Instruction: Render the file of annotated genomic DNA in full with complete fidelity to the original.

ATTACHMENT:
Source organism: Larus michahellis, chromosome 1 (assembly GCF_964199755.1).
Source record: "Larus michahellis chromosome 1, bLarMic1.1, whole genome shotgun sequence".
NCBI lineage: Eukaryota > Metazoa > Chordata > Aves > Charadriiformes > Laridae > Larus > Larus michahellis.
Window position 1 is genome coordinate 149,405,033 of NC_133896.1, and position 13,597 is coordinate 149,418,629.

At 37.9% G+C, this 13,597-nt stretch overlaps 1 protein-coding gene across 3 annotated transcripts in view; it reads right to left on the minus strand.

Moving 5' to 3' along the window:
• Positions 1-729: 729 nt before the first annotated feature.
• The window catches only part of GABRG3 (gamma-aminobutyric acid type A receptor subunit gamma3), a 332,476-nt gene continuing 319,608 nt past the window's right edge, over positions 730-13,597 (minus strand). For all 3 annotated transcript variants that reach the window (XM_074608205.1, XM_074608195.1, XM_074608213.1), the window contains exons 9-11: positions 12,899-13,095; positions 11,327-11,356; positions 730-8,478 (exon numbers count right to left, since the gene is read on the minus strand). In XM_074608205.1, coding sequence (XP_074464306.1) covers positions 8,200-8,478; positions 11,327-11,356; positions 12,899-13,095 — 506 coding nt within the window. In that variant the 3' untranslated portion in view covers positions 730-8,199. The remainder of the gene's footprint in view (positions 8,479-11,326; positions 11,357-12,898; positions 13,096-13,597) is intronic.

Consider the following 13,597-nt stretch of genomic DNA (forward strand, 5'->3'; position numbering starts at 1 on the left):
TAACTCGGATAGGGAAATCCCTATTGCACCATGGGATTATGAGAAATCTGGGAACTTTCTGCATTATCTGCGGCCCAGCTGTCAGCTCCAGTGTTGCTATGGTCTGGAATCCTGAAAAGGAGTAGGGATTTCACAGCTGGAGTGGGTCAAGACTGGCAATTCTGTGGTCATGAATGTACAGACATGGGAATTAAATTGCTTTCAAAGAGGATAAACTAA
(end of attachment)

Source organism: Larus michahellis, chromosome 1 (assembly GCF_964199755.1).
Source record: "Larus michahellis chromosome 1, bLarMic1.1, whole genome shotgun sequence".
NCBI lineage: Eukaryota > Metazoa > Chordata > Aves > Charadriiformes > Laridae > Larus > Larus michahellis.
Window position 1 is genome coordinate 149,405,033 of NC_133896.1, and position 13,597 is coordinate 149,418,629.

At 37.9% G+C, this 13,597-nt stretch overlaps 1 protein-coding gene across 3 annotated transcripts in view; it reads right to left on the minus strand.

Moving 5' to 3' along the window:
• Positions 1-729: 729 nt before the first annotated feature.
• The window catches only part of GABRG3 (gamma-aminobutyric acid type A receptor subunit gamma3), a 332,476-nt gene continuing 319,608 nt past the window's right edge, over positions 730-13,597 (minus strand). For all 3 annotated transcript variants that reach the window (XM_074608205.1, XM_074608195.1, XM_074608213.1), the window contains exons 9-11: positions 12,899-13,095; positions 11,327-11,356; positions 730-8,478 (exon numbers count right to left, since the gene is read on the minus strand). In XM_074608205.1, coding sequence (XP_074464306.1) covers positions 8,200-8,478; positions 11,327-11,356; positions 12,899-13,095 — 506 coding nt within the window. In that variant the 3' untranslated portion in view covers positions 730-8,199. The remainder of the gene's footprint in view (positions 8,479-11,326; positions 11,357-12,898; positions 13,096-13,597) is intronic.

Consider the following 13,597-nt stretch of genomic DNA (forward strand, 5'->3'; position numbering starts at 1 on the left):
TAACTCGGATAGGGAAATCCCTATTGCACCATGGGATTATGAGAAATCTGGGAACTTTCTGCATTATCTGCGGCCCAGCTGTCAGCTCCAGTGTTGCTATGGTCTGGAATCCTGAAAAGGAGTAGGGATTTCACAGCTGGAGTGGGTCAAGACTGGCAATTCTGTGGTCATGAATGTACAGACATGGGAATTAAATTGCTTTCAAAGAGGATAAACTAA